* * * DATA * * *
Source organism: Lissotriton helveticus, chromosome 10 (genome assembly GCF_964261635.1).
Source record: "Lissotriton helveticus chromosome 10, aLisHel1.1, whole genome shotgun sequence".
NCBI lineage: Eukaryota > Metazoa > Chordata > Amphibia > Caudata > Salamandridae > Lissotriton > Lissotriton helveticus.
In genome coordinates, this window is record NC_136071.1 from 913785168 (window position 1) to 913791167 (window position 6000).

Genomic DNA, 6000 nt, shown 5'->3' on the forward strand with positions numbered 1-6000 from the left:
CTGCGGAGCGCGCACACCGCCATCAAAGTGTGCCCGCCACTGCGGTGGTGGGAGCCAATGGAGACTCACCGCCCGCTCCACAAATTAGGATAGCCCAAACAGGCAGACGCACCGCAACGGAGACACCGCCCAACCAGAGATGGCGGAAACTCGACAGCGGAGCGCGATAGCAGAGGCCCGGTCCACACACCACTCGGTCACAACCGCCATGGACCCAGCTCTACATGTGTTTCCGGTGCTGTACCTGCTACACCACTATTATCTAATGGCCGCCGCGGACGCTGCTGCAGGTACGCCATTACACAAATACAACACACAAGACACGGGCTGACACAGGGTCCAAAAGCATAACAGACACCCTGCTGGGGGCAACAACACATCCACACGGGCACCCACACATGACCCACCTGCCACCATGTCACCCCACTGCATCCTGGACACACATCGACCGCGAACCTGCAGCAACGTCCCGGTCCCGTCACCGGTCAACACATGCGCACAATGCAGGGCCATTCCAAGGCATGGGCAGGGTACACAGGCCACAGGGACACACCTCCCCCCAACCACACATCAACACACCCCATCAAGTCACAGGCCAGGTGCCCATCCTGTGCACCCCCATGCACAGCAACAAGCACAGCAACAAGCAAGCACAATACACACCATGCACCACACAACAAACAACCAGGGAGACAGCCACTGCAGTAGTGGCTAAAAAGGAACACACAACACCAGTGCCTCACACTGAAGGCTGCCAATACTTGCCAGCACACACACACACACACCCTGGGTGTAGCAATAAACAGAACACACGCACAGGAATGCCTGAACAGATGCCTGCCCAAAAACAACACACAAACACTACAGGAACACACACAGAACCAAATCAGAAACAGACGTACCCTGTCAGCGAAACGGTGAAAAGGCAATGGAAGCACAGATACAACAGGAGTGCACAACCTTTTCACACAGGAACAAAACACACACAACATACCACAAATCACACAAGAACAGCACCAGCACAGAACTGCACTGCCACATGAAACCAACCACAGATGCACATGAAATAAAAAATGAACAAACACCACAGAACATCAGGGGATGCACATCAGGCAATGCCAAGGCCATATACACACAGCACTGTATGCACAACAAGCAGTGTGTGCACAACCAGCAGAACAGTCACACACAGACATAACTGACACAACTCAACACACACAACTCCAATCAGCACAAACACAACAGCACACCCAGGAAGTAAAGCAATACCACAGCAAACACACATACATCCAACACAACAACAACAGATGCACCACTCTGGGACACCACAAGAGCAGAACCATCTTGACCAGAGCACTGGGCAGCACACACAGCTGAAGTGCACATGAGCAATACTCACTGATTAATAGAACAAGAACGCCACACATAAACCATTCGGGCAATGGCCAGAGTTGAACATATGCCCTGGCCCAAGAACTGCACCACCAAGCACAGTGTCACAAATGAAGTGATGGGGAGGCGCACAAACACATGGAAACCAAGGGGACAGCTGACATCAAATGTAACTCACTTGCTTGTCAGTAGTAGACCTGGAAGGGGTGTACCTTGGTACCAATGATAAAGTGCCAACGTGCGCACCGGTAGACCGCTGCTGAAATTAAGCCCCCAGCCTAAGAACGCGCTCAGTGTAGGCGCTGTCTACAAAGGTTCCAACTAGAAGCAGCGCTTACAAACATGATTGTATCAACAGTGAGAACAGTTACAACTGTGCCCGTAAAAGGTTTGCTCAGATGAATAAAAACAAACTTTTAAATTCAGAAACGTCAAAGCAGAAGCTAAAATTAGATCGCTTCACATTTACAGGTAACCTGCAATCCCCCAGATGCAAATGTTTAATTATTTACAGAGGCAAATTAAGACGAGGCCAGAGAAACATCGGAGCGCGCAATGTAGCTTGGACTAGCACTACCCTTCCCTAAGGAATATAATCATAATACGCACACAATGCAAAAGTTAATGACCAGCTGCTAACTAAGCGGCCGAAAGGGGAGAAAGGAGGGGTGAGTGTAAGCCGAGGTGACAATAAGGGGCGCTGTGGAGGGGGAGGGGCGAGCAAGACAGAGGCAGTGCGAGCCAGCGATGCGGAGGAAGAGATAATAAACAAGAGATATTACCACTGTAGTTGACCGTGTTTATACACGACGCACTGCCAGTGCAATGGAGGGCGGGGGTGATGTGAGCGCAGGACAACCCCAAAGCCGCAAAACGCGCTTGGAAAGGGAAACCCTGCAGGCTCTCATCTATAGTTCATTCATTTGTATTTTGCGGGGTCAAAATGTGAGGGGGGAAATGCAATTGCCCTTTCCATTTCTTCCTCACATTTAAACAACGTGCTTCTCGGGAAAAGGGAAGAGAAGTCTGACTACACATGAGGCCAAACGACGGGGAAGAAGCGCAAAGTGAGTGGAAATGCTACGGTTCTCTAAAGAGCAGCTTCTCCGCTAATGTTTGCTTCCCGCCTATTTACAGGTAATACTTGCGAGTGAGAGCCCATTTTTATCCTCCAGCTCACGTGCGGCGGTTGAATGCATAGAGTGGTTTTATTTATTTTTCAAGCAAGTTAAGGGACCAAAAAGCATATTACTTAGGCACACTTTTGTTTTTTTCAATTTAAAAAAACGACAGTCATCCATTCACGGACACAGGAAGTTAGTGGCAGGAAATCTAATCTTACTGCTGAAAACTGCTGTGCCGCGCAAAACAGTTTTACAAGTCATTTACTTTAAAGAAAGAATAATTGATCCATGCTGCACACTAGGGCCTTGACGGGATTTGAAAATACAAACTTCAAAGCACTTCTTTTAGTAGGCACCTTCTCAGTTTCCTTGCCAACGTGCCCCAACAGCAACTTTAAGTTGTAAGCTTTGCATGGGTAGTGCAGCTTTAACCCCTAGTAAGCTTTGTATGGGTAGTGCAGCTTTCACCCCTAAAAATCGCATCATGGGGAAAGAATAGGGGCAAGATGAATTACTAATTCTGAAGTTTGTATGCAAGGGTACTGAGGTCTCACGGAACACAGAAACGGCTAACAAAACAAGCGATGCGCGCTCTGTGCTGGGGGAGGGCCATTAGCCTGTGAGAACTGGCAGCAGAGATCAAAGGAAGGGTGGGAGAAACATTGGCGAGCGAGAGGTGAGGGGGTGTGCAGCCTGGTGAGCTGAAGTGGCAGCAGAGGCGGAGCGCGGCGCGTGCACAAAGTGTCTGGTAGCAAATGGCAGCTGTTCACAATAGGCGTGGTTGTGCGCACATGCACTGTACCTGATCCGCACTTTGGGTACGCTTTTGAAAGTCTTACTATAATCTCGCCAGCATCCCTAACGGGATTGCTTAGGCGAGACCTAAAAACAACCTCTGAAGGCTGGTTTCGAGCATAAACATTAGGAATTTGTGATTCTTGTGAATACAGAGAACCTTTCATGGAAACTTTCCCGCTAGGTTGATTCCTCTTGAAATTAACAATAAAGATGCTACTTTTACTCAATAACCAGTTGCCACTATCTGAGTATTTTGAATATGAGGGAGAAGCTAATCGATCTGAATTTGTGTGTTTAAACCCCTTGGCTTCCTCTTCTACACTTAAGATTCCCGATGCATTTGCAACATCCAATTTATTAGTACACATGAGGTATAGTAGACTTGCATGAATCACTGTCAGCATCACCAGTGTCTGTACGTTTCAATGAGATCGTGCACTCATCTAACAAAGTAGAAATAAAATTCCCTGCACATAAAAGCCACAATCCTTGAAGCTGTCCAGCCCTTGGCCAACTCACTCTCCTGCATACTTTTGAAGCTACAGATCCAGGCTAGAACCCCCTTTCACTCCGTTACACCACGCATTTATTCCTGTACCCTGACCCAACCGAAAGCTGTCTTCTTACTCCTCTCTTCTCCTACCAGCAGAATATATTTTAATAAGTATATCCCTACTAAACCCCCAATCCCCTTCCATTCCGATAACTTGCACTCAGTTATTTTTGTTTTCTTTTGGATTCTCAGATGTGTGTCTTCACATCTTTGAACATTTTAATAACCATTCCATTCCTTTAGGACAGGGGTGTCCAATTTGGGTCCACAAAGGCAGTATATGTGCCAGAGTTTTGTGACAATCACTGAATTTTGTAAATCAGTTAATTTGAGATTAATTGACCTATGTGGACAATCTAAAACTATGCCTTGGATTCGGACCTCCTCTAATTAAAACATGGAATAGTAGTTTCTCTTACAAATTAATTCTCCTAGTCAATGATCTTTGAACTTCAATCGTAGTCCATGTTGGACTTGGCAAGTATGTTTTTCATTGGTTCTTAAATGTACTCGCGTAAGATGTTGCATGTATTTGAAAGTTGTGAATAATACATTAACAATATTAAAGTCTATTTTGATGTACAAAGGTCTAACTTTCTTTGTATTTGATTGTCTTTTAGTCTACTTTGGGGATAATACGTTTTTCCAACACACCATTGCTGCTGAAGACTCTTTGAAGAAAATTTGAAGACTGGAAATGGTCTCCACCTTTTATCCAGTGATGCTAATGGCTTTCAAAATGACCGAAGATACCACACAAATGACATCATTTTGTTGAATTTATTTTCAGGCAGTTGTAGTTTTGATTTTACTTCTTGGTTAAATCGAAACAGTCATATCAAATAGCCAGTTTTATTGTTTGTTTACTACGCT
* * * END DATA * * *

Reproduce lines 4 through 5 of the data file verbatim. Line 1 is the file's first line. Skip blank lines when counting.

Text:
In genome coordinates, this window is record NC_136071.1 from 913785168 (window position 1) to 913791167 (window position 6000).

Genomic DNA, 6000 nt, shown 5'->3' on the forward strand with positions numbered 1-6000 from the left: